Usually, when I read this story, the main thing I walk away with is I should imitate Jesus’ heart to search for the lost. While that is true, I sometimes miss a very important part of the passage: sometimes I am the lost sheep. That’s one of the mistakes the Pharisees and religious scholars made in this interaction with Jesus—they thought others were “lost,” and didn’t realize that perhaps they had lost their way too.

To God, the “one” sheep matters. That means you and I matter enough to him to leave 99 other sheep just to find us. It’s important to believe that God feels this way about you.

As a religious person, I get lost, but it’s not always as obvious on the outside as it was for the “tax collectors and sinners” Jesus hung out with. I get lost in my emotions, winding through dark paths of fear and doubt. I get lost in my sins, believing I need things like selfish ambition, pride, and empty pleasure while losing the satisfaction that comes from walking closely with God. I get lost in regret, and unable to move forward from feelings of failure. I get lost in bitterness, unable to resolve pain in my life, and blind to the love that’s right in front of me.

When I can’t find a way out of these places, I eventually want to quit. I may not quit outwardly, but I do on the inside. I quit believing in the Bible or believing in prayer. I quit giving my heart to relationships because I am lost in bitterness. I quit being honest about my guilt because I can’t find forgiveness.

In all these moments, I am learning to find hope in knowing that God won’t quit on me even when I can’t find my own way back. I can rely on him to carry me back to him.

If I ride on the wings of morning, if I make my home in the most isolated part of the ocean, Even then You will be there to guide me; Your right hand will embrace me, for You are always there. Even if I am afraid and think to myself, “There is no doubt that the darkness will swallow me, the light around me will soon be turned to night,” You can see in the dark, for it is not dark to Your eyes. For You the night is just as bright as the day. Darkness and light are the same to Your eyes.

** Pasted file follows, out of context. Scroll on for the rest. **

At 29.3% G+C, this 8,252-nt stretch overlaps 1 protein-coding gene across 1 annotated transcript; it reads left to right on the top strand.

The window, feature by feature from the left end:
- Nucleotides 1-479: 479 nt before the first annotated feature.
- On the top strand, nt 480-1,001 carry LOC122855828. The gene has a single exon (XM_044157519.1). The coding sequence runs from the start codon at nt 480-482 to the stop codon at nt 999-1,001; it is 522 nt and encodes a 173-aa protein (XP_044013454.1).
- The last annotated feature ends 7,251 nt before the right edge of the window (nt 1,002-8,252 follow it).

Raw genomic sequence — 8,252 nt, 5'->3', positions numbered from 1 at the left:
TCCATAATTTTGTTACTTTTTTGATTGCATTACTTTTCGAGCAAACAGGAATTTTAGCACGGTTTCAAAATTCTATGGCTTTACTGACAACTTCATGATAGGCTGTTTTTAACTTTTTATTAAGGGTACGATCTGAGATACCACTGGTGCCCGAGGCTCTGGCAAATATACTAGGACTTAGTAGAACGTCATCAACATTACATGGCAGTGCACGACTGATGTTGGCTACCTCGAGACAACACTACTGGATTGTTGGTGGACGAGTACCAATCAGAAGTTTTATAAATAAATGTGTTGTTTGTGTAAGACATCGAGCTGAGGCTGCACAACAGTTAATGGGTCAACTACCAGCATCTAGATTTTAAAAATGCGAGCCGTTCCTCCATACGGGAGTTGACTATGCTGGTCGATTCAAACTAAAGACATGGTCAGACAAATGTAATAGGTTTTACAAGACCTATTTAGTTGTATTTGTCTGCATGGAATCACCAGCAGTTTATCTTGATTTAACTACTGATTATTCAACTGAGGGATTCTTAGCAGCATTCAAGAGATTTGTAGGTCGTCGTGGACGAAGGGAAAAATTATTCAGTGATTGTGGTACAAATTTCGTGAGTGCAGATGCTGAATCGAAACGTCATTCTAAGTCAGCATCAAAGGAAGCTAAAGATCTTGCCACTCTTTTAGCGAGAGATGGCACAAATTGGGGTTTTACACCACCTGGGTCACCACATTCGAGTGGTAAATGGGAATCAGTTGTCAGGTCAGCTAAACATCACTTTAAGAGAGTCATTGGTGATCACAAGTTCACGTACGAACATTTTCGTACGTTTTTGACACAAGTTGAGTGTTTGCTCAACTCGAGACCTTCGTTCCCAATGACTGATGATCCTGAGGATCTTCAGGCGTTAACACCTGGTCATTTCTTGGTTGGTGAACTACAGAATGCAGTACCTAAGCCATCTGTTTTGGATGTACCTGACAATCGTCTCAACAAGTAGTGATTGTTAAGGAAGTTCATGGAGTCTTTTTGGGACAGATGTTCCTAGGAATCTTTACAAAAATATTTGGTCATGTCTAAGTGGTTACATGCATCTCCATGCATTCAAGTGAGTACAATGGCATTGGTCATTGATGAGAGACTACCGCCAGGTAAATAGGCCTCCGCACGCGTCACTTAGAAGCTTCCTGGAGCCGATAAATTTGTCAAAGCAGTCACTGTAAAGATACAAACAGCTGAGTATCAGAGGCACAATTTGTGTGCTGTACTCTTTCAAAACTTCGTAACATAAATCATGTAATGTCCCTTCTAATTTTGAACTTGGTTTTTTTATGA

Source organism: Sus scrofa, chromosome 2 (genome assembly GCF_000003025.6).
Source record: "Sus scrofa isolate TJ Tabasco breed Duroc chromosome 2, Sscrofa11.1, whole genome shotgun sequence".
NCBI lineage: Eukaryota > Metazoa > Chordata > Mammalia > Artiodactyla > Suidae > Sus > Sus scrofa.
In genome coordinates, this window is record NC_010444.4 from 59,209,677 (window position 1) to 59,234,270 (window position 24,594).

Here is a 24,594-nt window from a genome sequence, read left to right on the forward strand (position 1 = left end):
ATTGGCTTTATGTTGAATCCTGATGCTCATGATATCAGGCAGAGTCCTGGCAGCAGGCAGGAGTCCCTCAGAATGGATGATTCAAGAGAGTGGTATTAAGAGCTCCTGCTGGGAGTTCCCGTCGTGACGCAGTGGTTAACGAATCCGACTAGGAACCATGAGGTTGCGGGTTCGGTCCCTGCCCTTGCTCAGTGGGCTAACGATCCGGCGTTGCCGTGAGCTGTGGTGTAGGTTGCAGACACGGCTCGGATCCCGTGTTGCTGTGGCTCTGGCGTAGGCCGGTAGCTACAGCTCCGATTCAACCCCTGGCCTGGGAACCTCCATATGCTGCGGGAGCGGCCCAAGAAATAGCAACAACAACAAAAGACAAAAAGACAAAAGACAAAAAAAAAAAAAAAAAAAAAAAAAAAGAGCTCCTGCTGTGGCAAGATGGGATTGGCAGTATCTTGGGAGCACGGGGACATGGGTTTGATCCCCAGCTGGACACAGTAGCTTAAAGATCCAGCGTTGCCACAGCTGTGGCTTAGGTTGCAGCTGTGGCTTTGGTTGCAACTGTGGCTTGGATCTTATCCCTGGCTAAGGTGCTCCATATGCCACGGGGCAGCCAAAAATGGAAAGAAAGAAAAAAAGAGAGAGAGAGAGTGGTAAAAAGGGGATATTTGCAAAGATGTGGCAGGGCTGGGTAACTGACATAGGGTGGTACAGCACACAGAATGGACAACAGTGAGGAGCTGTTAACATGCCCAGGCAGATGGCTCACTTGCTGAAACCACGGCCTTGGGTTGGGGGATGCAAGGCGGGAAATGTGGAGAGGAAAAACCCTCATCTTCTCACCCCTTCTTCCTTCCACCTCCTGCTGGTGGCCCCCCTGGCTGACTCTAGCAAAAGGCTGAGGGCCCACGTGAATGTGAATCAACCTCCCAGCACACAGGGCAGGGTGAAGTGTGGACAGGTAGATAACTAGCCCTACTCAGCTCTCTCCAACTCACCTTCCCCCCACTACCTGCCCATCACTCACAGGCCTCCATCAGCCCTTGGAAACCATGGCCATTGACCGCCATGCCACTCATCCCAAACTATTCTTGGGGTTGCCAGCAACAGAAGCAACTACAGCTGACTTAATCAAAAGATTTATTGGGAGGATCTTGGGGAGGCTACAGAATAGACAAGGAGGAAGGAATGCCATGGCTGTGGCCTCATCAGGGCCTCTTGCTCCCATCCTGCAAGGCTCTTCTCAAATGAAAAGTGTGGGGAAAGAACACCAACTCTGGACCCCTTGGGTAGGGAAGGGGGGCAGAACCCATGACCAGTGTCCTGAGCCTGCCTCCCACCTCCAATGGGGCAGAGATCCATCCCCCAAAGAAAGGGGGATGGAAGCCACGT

Psalm 139:9-12 Voice

There’s great comfort in knowing someone will always come to find you. When I was about seven years old, I played a game of hide and seek with my sisters at my grandmother’s house. I hid inside our car in the driveway, which turned out to be too good of a spot because my sisters couldn’t find me.

Unfortunately, I couldn’t go back inside either—as I hid, I heard coyotes start to howl outside the car. I was terrified of these animals (though in reality, they were far away and would have run away from me anyway), so I waited in the car, alone, hoping someone would find me. 

As scared as I was, something gave me hope: my mom was inside the house. I knew she would search until she found me. Sure enough, before too much time passed, the car door opened and my mom was on the other side, ushering me to safety.

Just as I was confident that my mom would search for me until she found me, we can be confident that Jesus will search for us until he finds us. Even if we feel like we should know better, or we shouldn’t feel the way we do, he will take the time to gently guide us home if we let him. No matter how dark, hopeless, or desperate things feel, no matter how far we have wandered or what choices we have made, Jesus won’t quit on us.

When I get “lost,” I need to search the Bible to see how God says to get back home. God’s Word is a light that guides us down the right path, even when our minds and hearts feel dark:

Your word is a lamp to guide my feet and a light for my path.

Psalm 119:105 NLT

When I’m grateful for the ways God brings me “home,” I’ll naturally have the heart to search for others who are lost.

Pause and reflect

  • Take time to think about what you get “lost” in. Using a digital Bible, find verses on those topics. Let the Bible tell you how God feels about you when you’re lost in those things and how God can guide you out of those things. 

God’s love is not self-serving

God showed how much he loved us by sending his one and only Son into the world so that we might have eternal life through him. This is real love-not that we loved God, but that he loved us and sent his Son as a sacrifice to take away our sins.

1 John 4:9-10 NLT

In Cory Asbury’s song I referenced earlier, God’s love is described as “reckless.” This was the hardest term for me to wrap my mind around, but it helped me to understand that God’s love is “reckless” in the sense that he is willing to sacrifice for us. True love is not self-serving, and God doesn’t love us in order to get something from us. Jesus was willing to endure the worst kind of pain because he wanted to give us the love we needed, not so he could get something in return.